Yes, it was great that Ida was perfect. It was great that her sister had the perfect life that Anja could only dream of. But, Anja wondered, wasn't it time that it was her turn? Shouldn't she get a go at playing with a perfect life?

"You're not feeling ill, are you?" asked her step-dad, seeing her expression.

"Like you care," spat Anja, grabbing her glass and shoving her chair away, the legs scraping discordantly against the wooden floor. On her way past the sink, she slammed the glass down on the sideboard and stalked away.


Anja's step-dad had not followed her after she'd flounced out of the room and up to her bedroom. After a while she'd heard a door flung open, and the sound of Ida's voice issuing constant demands to their parents. 

Anja felt useless. She sat, spinning aimlessly on her desk chair. It was Saturday; there was nowhere to go and nothing to do. Kicking off the floor to propel herself round, she wheeled the chair over to the window.

Outside, the sky was the average grey that came as a package deal with British weather. There was a thin layer of smoky clouds puffing along the horizon, but it was still clear enough that Anja had a good view all the way down to the end of her street. Her eyes fell to the spot on the pavement where Lawrence had stood that previous night, honest as God.

She was an idiot. A damned idiot for letting him walk off. For making herself leave him, and for forcing him to let her. Anja groaned. He was right, she realised. She needed him - she needed him so, so much. Lawrence made her feel special - as special as Ida. More.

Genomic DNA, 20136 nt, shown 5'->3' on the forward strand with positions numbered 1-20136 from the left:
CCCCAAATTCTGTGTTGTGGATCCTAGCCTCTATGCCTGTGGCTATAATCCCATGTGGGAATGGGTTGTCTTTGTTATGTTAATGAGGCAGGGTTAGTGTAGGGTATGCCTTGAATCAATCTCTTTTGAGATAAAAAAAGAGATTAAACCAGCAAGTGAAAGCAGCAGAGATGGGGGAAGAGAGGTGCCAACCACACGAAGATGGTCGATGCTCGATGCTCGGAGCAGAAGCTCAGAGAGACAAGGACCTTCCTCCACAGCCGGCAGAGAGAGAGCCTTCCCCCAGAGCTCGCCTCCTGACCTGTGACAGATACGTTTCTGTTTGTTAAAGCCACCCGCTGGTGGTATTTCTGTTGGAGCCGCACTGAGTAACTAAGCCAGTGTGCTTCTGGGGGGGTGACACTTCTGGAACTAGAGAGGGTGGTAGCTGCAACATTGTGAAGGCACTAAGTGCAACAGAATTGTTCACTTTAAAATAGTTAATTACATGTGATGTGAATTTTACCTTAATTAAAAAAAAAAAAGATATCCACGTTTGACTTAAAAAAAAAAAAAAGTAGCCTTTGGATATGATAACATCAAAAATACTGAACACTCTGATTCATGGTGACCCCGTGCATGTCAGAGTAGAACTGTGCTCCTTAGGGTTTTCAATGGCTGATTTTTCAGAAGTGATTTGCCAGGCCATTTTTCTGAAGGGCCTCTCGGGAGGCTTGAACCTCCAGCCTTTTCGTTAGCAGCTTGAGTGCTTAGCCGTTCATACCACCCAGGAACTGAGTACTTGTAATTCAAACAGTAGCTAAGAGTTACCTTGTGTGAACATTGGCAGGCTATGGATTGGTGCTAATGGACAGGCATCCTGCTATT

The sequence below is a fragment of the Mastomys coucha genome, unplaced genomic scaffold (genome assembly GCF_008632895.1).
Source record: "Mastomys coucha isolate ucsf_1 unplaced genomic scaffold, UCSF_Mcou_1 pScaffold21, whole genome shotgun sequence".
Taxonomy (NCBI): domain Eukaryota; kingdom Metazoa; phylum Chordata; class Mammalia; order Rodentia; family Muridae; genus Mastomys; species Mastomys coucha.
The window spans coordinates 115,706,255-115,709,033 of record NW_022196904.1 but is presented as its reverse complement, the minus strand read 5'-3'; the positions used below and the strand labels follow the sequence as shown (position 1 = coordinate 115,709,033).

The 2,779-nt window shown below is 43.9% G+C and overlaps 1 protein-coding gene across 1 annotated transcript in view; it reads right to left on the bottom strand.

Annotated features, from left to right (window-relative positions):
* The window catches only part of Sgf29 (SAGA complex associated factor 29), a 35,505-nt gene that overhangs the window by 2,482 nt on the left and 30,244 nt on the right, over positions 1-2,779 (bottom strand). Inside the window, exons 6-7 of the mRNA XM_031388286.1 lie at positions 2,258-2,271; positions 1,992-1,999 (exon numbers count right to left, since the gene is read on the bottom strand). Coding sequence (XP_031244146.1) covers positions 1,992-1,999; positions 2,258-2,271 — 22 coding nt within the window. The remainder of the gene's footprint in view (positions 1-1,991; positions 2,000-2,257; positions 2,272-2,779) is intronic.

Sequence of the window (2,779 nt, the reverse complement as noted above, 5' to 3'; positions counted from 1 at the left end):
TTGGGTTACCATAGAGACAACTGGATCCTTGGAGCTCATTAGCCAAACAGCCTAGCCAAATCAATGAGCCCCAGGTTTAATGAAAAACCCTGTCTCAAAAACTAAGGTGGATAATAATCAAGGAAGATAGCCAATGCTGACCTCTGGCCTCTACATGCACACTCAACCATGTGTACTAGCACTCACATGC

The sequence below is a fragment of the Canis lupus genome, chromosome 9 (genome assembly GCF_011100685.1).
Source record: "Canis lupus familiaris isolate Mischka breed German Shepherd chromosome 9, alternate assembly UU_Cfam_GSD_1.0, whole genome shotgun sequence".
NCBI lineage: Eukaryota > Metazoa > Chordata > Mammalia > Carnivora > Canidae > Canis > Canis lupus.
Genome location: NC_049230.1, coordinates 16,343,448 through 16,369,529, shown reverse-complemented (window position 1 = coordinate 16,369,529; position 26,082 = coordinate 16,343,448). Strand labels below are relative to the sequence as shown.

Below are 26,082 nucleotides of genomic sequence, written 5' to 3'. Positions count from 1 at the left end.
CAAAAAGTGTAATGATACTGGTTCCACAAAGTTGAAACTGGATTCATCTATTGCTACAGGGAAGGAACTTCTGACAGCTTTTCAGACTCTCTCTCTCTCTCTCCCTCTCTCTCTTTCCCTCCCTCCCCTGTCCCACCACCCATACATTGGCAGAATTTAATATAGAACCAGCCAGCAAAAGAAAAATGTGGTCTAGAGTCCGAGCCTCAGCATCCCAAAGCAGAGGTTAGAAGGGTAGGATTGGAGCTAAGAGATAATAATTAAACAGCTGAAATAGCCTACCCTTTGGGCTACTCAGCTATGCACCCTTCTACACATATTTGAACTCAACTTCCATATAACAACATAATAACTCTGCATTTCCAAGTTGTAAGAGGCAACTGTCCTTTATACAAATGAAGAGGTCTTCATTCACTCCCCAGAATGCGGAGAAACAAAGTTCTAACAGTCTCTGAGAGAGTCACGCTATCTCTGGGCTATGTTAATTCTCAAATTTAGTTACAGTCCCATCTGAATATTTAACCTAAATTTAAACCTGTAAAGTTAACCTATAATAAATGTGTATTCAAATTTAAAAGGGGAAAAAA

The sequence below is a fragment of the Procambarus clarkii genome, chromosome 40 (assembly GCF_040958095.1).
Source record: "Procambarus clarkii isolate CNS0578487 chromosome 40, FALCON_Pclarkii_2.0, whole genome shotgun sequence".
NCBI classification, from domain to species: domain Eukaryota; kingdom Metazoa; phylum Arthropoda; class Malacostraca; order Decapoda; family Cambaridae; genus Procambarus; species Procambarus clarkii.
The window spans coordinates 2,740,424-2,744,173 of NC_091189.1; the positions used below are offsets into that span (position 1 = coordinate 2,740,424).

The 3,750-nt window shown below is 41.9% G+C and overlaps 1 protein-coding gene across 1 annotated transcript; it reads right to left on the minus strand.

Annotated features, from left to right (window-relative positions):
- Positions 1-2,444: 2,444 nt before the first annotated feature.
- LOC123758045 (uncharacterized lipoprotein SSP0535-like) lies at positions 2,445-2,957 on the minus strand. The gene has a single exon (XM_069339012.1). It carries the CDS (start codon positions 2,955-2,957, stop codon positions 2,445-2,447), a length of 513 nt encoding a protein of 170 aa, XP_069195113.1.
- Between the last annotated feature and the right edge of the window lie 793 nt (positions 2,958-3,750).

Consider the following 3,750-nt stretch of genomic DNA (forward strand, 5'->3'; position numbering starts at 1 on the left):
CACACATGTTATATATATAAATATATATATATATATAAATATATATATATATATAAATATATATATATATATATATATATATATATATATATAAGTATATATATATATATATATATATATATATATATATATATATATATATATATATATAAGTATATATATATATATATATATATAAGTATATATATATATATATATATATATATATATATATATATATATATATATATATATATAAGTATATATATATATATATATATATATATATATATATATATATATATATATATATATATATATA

And who knows what she'd done to him. Was he distraught? Was he angry?

Had she lost him?

Sighing, she rubbed her eyes, then dropped her hands and stood up. She needed to talk this through to somebody who understood where she was coming from.

Grabbing her phone from where it lay on her desk, she scrolled through her contacts. Should she call Lawrence? No. No, she needed to get her head sorted out first; she couldn't chance ruining everything all over again.

Her thumb landed on the name, 'Heath Hide'. Heath was one of her closest friends - he'd at least be able to listen. 

She dialled his number, the sleek glass surface of her phone call against her fingers. Heath picked up after the fifth ring.


"Heath." Anja said her friend's name, then stopped. 

Anja couldn't see Heath, but she could hear the smile in his voice. "Dude," he said. "Are you going to tell me why you called me or just waste my credit?"

Laughing nervously, Anja flicked her hair behind her ears. "Ha. Yeah. Um. I kind of broke up with Lawrence. And then he wanted to get back together, but I wouldn't, and I was sort of rude to him. And, um, I just kind of realised that he's right, and I don't want to break up with him - but what if he, like, hates me, or already found someone else, or-" Anja broke up, biting her lip to stop herself from crying. 

She missed Lawrence already, so, so much. 

"Hey," said Heath, his voice suddenly uneasy, sounding a little far away. "Hey, you're going to hate me for this. Or then again, you might thank me." He stopped, then, the line blurring into a montage of muffled white noise. 

"Why?" asked Anja anyway, her voice rising. "Why would I hate you, Heath? What are you doing? What have you done to make me hate you?" 

The line cleared, and it was a voice Anja knew even better than Heath's that she heard down the phone line. 

"It's me," said Lawrence. "Anja. It's me." He paused. "You're right. We really need to talk." 


Join MovellasFind out what all the buzz is about. Join now to start sharing your creativity and passion
Loading ...